Practical Use of Integrative Medicine for Fatigue and Stress from Trauma and Grief


While there's a tremendous opportunity for integrative medicine to help patients struggling with fatigue and stress due to trauma and grief, it can also inflict harm, said Rashmi Muller, MD, at the 2023 Academy of Integrative Health and Medicine Annual Conference in San Diego, Calif.

“We cannot apply a wellness model to grief; we can't just send them off with mindfulness tools, said Muller, an integrative endocrinologist affiliated with Veterans Administration Greater Los Angeles Healthcare Medical Center and UCLA Santa Monica Medical Center. “We need to show true compassion to sit with them in their pain and suffering.”

A whole health approach to stress and fatigue from trauma and grief focuses on the patient’s mission, aspiration, and purpose. What it doesn’t include, explained Muller, is a reliance on hormone testing and mindfulness tools like meditation and yoga, which is often seen within integrative medicine.

When it comes to endocrine testing, Muller said there are three key caveats to consider, including:

  1. Biotin assay immunoassay interference: Biotin can impair testing for thyroid, vitamin D, and sometimes troponin. “I always tell my patients taking biotin that it's okay to take biotin, but please stop three days before your lab testing.”
  2. Chronic fatigue patients often have thyroid and adrenal symptom overlap: Before conducting in-depth hormonal testing, Muller suggests that clinicians use their best judgment to assess the likelihood that a patient truly has endocrine disease. “I want to highlight that there are high specificity thyroid symptoms including loss of the lateral half-third of the eyebrow, edema, scaly skin, and if they’re hyperthyroid, they might have a fine tremor.”
  3. Adrenal and stress hormone: An a.m. cortisol level greater than 28 rules out adrenal insufficiency. An a.m. serum cortisol level greater than 50 is concerning; in that case, a late-night salivary cortisol is very useful. “Endocrine diagnosis is based on screening tests and then provocative testing to ensure that abnormality is real.”

Muller went on to explain that hormone production is tightly regulated. “A single hormone measurement at a single point in time does not tell us anything about the patient's clinical picture,” she said. Without the complete clinical picture, integrative practitioners will often put their patients on unnecessary supplements.

“Casting a wide net to address the hormonal cause of fatigue from stress can actually be harmful, and it's really inaccessible,” Muller said. “A lot of these tests are just too expensive for the patients who are struggling with chronic trauma and stress, and micronutrient and adapting genic supplements aren't always safe.”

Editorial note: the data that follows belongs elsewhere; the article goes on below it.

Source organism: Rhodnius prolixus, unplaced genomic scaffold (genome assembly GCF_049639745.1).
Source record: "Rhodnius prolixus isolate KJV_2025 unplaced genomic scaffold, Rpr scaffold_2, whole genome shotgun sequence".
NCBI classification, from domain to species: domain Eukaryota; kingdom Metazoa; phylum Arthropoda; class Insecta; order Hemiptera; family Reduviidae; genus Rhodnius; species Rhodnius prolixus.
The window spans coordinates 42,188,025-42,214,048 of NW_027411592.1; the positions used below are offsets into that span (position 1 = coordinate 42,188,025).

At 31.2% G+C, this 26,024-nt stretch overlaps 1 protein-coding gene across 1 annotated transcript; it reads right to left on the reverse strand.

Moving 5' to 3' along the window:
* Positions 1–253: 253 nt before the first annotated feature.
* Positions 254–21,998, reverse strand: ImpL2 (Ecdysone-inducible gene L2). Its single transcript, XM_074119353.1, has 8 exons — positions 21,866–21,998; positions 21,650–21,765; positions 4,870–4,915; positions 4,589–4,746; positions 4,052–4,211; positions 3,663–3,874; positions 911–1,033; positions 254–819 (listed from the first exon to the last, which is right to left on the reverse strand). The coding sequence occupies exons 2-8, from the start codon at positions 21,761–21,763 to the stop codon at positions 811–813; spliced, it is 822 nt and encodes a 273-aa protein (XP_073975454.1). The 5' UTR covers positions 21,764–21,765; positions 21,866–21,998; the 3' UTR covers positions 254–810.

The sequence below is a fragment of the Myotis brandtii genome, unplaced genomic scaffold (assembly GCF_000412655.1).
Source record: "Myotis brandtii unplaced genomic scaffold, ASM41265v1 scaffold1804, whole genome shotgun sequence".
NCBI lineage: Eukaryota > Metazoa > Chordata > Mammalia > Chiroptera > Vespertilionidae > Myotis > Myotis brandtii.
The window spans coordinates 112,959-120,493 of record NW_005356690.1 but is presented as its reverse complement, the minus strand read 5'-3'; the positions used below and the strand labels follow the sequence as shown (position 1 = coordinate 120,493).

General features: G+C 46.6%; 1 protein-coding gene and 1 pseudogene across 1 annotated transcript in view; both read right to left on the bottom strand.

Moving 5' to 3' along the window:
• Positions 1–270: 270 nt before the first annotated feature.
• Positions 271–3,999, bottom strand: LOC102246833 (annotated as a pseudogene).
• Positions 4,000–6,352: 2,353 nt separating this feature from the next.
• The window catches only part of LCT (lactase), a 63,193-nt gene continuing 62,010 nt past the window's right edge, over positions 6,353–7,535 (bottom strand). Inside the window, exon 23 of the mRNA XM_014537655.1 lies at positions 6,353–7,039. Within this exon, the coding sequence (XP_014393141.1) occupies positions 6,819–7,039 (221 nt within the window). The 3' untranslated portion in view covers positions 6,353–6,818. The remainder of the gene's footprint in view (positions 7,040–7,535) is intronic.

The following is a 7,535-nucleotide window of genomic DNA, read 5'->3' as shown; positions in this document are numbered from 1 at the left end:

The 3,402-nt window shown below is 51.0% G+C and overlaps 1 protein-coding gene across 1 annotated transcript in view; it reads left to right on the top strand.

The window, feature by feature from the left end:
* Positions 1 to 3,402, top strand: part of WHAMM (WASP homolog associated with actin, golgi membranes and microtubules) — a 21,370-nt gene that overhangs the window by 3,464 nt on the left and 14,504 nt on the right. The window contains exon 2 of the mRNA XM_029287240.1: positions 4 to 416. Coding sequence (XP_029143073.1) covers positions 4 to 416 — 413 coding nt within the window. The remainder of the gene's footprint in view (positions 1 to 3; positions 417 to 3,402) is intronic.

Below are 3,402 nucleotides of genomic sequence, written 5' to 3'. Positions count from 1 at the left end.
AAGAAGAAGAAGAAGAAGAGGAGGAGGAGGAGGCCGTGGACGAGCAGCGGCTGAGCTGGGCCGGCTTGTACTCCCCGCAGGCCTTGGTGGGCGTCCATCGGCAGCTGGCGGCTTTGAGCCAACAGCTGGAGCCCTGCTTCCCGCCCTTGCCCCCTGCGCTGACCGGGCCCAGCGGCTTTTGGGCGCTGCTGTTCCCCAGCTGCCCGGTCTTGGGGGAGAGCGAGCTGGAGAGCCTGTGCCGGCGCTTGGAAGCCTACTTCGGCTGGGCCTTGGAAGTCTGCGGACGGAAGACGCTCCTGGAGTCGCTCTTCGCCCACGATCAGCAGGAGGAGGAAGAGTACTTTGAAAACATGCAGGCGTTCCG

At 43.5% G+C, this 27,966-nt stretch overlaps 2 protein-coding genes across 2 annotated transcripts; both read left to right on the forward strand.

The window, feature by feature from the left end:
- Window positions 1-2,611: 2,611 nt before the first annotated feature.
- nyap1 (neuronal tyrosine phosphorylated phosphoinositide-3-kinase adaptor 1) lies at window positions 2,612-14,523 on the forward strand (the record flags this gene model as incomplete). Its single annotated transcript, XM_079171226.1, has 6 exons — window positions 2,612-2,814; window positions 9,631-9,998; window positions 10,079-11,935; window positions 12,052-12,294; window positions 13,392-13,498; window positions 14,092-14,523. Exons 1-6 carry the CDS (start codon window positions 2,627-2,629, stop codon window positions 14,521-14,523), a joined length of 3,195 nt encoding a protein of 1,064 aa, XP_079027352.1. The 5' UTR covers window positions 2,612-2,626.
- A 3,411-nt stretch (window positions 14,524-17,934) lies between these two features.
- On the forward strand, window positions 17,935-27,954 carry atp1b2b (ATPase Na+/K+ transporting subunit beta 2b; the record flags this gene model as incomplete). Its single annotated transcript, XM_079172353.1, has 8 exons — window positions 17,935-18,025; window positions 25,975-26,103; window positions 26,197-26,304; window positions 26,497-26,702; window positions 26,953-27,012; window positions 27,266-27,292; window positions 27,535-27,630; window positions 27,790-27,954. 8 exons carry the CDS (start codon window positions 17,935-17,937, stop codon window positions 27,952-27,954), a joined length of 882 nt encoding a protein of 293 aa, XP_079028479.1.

While she warned against indiscriminate testing, Muller said there is a place for targeted, clinically informed evaluations. For instance, for thyroid axis testing, she routinely measures thyroid stimulating hormone (TSH), free thyroxine (T4), and free and total triiodothyronine (T3). “You can essentially put someone into a category of likely where they fall based on these three tests.”

Another pitfall of integrative care for grief is its focus on mindfulness to promote healing. Referring to a study about an online yoga program for women who experienced stillbirth, she pointed out the potential harm such approaches could inflict, calling them a form of toxic positivity. Imposing a healing modality like yoga on individuals grappling with profound grief might inadvertently marginalize their pain. “We must be careful when implementing integrative interventions in vulnerable populations. We need to think about what we are funding with our research and why we are doing it,” Muller said.

Instead of rushing grieving patients into mindfulness exercises or meditation routines, what’s really important is giving them space to heal. “We need to meet patients where they are,” Muller said, noting that sometimes what grieving individuals need most is a simple acknowledgment that “it’s okay to not be okay.”

To Muller, practical, integrative interventions for grief and trauma prioritize safe spaces and the role of spirit, whether that be within the patient or the spirit within the loved one with whom they’re trying to connect. She said therapies like expressive arts can be especially helpful when trying to explore the depths of emotion.

“The trauma-informed care framework recognizes the role that trauma can play in an individual's life, but it does not require that we ask patients to divulge their trauma history. We don't need patients to relive all that for us to believe them,” Muller said. “All we need to do is provide a safe space to share. And we need to be especially careful in medical settings and hospital settings where many patients have experienced trauma.”

Editor's note: This article is part of our live coverage of the 2023 Academy of Integrative Health and Medicine Conference. Click here for a list of full coverage.